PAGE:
EurekaFest is a yearly event held at the Massachusetts Institute of Technology that showcases the prototype inventions of high school students from around the country. The inventions consist of various gadgets and devices aimed at helping solve real-world problems.
One of the more impressive ideas I saw during the two days I spent covering the event was a prototype “sensing” cane for blind people. The cane features sensors that can detect objects up to eight feet away, at which point the cane’s handle begins buzzing once per second and increases in intensity as objects get closer.
There were actually two separate teams working on sensing canes – one from Harvard, MA and one from Norfolk, VA. I spoke with the team from Norfolk, which you watch in the above video. Their prototype cane cost only about $140 to put together and consists of PVC piping and an Arduino-like logic board that handles all the information from the sensors. Apparently an earlier prototype was made from carbon fiber, but it turned out to be too expensive and not as easy to work with as PVC.
Other interesting concepts included the following:
Pressure-sensitive illuminated computer cable: USB cable that lights up when you squeeze it, allowing you to easily identify a particular cable among other cables plugged into your computer.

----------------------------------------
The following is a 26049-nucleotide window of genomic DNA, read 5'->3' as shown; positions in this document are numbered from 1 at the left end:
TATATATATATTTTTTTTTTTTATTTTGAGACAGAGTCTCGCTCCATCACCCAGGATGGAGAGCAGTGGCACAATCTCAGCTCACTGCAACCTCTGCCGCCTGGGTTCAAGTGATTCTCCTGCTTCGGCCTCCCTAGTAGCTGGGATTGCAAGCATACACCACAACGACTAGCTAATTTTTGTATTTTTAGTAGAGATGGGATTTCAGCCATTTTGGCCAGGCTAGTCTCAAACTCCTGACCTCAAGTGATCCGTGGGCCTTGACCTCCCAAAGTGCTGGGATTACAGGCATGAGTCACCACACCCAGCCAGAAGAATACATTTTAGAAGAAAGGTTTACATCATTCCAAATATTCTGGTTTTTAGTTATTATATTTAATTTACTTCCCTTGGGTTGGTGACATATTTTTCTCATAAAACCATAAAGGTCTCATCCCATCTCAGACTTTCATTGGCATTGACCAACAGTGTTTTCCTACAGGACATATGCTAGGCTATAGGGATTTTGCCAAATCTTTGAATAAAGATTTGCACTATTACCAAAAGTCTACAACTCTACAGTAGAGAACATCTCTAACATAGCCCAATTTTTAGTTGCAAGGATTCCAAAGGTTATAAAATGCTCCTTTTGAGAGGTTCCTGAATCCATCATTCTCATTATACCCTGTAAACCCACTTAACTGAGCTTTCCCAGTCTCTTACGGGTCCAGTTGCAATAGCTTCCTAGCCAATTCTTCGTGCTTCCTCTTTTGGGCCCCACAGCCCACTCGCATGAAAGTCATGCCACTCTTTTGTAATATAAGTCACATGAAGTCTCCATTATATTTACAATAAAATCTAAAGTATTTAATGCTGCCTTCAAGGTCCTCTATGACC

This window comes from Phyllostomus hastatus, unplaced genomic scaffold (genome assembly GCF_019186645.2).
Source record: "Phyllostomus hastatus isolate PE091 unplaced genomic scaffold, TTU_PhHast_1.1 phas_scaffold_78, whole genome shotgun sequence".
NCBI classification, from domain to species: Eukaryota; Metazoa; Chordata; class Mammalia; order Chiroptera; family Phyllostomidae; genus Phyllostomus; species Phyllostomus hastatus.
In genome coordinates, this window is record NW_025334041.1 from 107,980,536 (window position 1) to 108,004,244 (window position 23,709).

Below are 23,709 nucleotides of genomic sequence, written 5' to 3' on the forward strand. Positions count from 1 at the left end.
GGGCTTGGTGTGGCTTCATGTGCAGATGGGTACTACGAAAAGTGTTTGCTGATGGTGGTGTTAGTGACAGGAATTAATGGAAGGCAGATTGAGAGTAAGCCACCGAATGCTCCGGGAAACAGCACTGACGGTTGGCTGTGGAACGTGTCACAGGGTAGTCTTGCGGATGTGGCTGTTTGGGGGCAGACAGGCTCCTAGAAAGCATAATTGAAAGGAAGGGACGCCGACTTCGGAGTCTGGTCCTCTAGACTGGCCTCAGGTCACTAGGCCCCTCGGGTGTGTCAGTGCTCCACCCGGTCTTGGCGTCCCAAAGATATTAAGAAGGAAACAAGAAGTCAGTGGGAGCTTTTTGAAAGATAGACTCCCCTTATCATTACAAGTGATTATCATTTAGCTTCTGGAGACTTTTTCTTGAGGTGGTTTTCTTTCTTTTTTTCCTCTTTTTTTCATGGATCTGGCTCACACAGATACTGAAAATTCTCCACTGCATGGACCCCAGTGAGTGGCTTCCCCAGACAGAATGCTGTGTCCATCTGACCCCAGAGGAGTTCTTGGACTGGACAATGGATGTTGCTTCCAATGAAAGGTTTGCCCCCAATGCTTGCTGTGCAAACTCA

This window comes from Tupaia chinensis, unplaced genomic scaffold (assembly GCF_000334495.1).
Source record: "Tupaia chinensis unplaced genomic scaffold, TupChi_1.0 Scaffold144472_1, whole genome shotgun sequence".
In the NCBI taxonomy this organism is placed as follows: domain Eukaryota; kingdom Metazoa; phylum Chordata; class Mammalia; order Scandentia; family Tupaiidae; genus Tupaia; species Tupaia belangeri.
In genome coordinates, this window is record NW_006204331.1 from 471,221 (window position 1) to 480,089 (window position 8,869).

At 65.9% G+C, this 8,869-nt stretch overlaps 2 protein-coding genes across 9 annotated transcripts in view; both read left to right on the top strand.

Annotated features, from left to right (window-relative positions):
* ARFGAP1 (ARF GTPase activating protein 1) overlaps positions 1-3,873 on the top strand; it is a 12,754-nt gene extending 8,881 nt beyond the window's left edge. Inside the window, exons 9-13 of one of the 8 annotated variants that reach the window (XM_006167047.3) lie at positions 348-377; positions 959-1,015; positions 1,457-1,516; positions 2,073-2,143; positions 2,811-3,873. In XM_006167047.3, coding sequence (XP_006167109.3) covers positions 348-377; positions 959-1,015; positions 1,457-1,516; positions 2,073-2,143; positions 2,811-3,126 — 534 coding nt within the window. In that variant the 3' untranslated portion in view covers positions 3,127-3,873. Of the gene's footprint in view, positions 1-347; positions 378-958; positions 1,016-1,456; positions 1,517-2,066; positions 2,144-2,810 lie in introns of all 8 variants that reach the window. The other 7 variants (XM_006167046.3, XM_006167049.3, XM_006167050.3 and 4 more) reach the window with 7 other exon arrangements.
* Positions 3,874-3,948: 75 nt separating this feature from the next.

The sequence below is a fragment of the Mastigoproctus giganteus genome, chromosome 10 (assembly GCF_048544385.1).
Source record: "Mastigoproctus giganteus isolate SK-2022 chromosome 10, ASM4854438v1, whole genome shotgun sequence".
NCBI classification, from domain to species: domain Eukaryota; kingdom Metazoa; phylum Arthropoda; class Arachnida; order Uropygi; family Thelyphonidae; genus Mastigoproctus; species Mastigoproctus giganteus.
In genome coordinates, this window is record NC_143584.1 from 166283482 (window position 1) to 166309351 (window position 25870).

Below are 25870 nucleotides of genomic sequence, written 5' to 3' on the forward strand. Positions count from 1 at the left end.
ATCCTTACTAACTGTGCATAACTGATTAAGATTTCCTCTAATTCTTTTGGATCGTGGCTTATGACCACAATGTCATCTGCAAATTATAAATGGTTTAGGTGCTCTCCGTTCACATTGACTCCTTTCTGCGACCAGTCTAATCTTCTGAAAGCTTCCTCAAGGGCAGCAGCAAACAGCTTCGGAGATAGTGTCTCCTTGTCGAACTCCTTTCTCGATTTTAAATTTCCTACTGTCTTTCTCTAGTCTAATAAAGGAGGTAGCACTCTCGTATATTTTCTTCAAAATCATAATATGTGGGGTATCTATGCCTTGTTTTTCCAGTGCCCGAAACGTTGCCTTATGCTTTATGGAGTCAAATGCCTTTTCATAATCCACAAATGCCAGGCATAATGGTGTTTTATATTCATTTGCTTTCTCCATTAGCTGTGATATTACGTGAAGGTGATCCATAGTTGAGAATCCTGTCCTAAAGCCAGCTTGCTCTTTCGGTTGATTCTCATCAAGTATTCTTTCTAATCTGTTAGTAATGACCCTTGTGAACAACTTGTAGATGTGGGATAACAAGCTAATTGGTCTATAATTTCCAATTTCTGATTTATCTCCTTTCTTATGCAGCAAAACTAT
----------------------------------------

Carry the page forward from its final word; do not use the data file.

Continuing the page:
Biofilm membrane for oil remediation: A $40 apparatus that attaches to a well in a rural village and filters out oil from water affected by an oil spill. The actual oil is eaten by microorganisms present in one of the filtering sections of the piping.
Alternative energy refrigerator for northern climates: This is basically a $300 attachment that can be easily installed on just about any refrigerator. It hooks up to an outside vent and uses cold winter air to decrease the refrigerator’s energy consumption by up to 50% during the winter.
Assistive mechanics creeper for car repair: An apparatus that allows people with bad backs, bad knees, and the handicapped to easily work underneath cars. “This invention will allow a person to slide from a wheelchair onto the device, lower, and recline backwards to the position of a traditional creeper. This can be done without the person ever having to get up and adjust it. The device will be able to hold a maximum weight of 300 pounds.”
Cooperative cruise control for hybrid commuter cars: A series of sensors attached to multiple cars in the same caravan that allow one lead car to be followed automatically by up to four other cars.
I also got a chance to check out a hybrid electric car developed by a high school in New Hampshire. The vehicle was made out of a motorcycle frame and featured a gasoline generator attachment for extending the mileage. That, plus all of the other inventions can be found in the video at the top of this post. And here’s a list of all the other inventions as well.
Lemelson-MIT Program’s EurekaFest [MIT.edu]
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